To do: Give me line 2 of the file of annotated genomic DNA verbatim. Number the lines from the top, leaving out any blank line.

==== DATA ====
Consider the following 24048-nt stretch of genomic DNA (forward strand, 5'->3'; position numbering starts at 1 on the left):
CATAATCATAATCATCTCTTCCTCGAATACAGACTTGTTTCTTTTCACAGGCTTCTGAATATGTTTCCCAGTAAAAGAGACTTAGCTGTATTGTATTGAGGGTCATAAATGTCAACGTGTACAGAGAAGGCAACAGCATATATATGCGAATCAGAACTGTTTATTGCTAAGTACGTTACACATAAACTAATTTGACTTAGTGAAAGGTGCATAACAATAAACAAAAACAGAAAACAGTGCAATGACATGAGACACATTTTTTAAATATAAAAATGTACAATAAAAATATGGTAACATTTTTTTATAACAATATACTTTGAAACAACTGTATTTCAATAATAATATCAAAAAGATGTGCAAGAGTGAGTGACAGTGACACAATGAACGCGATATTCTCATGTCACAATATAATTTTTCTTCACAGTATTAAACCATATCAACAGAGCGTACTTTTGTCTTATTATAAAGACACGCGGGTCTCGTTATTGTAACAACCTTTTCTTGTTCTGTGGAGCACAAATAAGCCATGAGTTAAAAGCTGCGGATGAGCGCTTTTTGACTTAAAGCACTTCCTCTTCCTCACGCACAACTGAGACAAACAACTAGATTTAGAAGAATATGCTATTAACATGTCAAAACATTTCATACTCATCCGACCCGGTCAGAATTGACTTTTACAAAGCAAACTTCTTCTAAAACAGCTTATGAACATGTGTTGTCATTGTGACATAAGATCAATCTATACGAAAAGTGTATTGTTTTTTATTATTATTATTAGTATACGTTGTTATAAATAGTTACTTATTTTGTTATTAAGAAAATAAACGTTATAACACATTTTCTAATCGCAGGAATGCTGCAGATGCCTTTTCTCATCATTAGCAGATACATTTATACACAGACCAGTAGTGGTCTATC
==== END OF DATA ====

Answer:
CATAATCATAATCATCTCTTCCTCGAATACAGACTTGTTTCTTTTCACAGGCTTCTGAATATGTTTCCCAGTAAAAGAGACTTAGCTGTATTGTATTGAGGGTCATAAATGTCAACGTGTACAGAGAAGGCAACAGCATATATATGCGAATCAGAACTGTTTATTGCTAAGTACGTTACACATAAACTAATTTGACTTAGTGAAAGGTGCATAACAATAAACAAAAACAGAAAACAGTGCAATGACATGAGACACATTTTTTAAATATAAAAATGTACAATAAAAATATGGTAACATTTTTTTATAACAATATACTTTGAAACAACTGTATTTCAATAATAATATCAAAAAGATGTGCAAGAGTGAGTGACAGTGACACAATGAACGCGATATTCTCATGTCACAATATAATTTTTCTTCACAGTATTAAACCATATCAACAGAGCGTACTTTTGTCTTATTATAAAGACACGCGGGTCTCGTTATTGTAACAACCTTTTCTTGTTCTGTGGAGCACAAATAAGCCATGAGTTAAAAGCTGCGGATGAGCGCTTTTTGACTTAAAGCACTTCCTCTTCCTCACGCACAACTGAGACAAACAACTAGATTTAGAAGAATATGCTATTAACATGTCAAAACATTTCATACTCATCCGACCCGGTCAGAATTGACTTTTACAAAGCAAACTTCTTCTAAAACAGCTTATGAACATGTGTTGTCATTGTGACATAAGATCAATCTATACGAAAAGTGTATTGTTTTTTATTATTATTATTAGTATACGTTGTTATAAATAGTTACTTATTTTGTTATTAAGAAAATAAACGTTATAACACATTTTCTAATCGCAGGAATGCTGCAGATGCCTTTTCTCATCATTAGCAGATACATTTATACACAGACCAGTAGTGGTCTATC